the revolving lloor of Murray's "Roman
Gardens." lie was In a weakened
condition, with a fishy eye, and had n
generally dissipated appearance. lie
stated confidentially that he had been
there since election eve, and was
thoroughly tired of the atmosphere of
highballs and hilarity remorse, of
Informed him how much his "boss"
and friends had missed him bridged
the chasm between tho revblvlng and
stationary floors with a biscuit, of
which he took Immediate advantage,
with the solemn promise to return to
you at once without further philan
dering. Deal gently with him, please the
best of us occasionally slip from the
paths of rectitude nnd sobriety. As
soon ns he feels certain that your con
fidence In him Is fully restored, feel
Hire we shall hear from him again In
his own quaint style, which is some
thing much desired by his many
friends, whether his repentance is
slnccro or but the remorse of the mo
ment. With best wlshrs for Archy's wel
1. S. Ills onco calloused head had be
come normal so far as the callous Is
Chimeras nf melancholy mount from
My brain that Is an ancient ruined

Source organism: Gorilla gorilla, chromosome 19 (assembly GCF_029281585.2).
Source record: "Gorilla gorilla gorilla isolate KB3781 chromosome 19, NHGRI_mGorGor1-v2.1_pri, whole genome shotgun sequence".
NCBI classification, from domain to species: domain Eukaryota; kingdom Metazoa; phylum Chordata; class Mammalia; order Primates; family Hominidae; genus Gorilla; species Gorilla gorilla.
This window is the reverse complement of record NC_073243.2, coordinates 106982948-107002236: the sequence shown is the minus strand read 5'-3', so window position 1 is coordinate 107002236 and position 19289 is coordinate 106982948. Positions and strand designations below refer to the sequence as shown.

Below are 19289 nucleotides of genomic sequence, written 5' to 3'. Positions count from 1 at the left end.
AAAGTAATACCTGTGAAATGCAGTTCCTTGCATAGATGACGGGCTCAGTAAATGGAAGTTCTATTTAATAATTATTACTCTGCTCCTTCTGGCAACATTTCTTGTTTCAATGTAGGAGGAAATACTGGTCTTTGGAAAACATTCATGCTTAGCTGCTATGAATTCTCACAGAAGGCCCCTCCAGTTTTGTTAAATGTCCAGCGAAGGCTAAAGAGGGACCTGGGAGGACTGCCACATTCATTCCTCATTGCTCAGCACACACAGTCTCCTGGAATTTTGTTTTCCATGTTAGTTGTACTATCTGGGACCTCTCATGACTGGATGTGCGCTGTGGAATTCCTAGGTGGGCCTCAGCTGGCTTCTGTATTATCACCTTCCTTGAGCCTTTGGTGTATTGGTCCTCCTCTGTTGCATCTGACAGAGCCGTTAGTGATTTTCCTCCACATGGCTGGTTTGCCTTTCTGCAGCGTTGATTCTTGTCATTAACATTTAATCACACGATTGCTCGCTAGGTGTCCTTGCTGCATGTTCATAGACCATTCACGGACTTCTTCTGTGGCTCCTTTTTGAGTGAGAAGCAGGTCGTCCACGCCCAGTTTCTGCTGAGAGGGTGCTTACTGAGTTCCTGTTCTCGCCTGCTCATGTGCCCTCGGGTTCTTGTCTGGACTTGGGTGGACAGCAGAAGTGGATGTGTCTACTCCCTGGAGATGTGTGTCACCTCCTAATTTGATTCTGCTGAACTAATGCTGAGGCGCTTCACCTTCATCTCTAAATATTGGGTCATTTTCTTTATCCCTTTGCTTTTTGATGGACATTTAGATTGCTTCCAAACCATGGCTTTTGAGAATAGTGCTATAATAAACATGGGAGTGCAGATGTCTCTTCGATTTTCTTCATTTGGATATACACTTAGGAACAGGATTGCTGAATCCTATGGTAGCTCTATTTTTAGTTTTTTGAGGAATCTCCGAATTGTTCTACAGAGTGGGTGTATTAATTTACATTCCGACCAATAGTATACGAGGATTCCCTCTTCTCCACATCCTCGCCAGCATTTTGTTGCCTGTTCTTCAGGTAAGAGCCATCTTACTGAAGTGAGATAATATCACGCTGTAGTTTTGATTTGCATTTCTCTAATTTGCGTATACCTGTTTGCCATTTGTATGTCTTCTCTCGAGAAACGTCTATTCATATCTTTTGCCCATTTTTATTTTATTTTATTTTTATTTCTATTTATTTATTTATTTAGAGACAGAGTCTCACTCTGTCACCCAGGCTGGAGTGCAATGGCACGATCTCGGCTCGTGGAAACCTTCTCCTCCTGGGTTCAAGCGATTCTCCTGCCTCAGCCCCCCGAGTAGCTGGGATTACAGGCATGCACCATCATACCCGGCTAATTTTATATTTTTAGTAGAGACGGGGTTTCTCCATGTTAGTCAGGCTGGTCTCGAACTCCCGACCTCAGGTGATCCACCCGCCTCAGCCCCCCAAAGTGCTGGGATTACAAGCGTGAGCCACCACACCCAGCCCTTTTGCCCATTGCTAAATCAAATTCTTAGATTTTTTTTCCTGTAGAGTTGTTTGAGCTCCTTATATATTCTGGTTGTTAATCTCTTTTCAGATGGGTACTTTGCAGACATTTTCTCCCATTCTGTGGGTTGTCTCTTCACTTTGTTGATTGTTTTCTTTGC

sun with Jets of Are still spurt
ing through a cleft:
Mount beyond the mangled magnifi
cences of utter pasts and the
Caesarlsm of the dead
Red chlmrras, green chimeras, chi
meras that were' once Ariel
eyed spirits thnt sang in the
rigging of my thoughts.
Chimeras nf melancholy mount from
My brain that Is a lost Pacific where,
on gleamed a thousand tropic
isles like, sea begotten I'lcladrs;
Mount beyond the summits of my will
and the lce-Iockcd gargoyles of
Red chimeras, greon chimeras, chl-
moras that rally like furloughcd
memories of tho trumpet-call
BCNJAIN DE CASSI3RI5S.
Who They Are.
Sir: I'm the chap who doesn't mind
tills weather and who doesn't want to
wear an overcoat, but 1b driven 'to
it in order to stop solicitous friends
from asking whether I lost the
ticket, if tho cout Is In "repair," and
other "humorous" questions.
J. W. G.
lie who Is elected last la elected
best, says G. II. Dluguld.
Sir: When the voters of WJsconsIn
found that W. R, Drought was the
dry candidate for Congress. Trom the
Fourth district, they soaked him
good, I understand. G. M.
The linker of Verdun.
The cart of Jacques the Baiter,
The Baker of Vordun,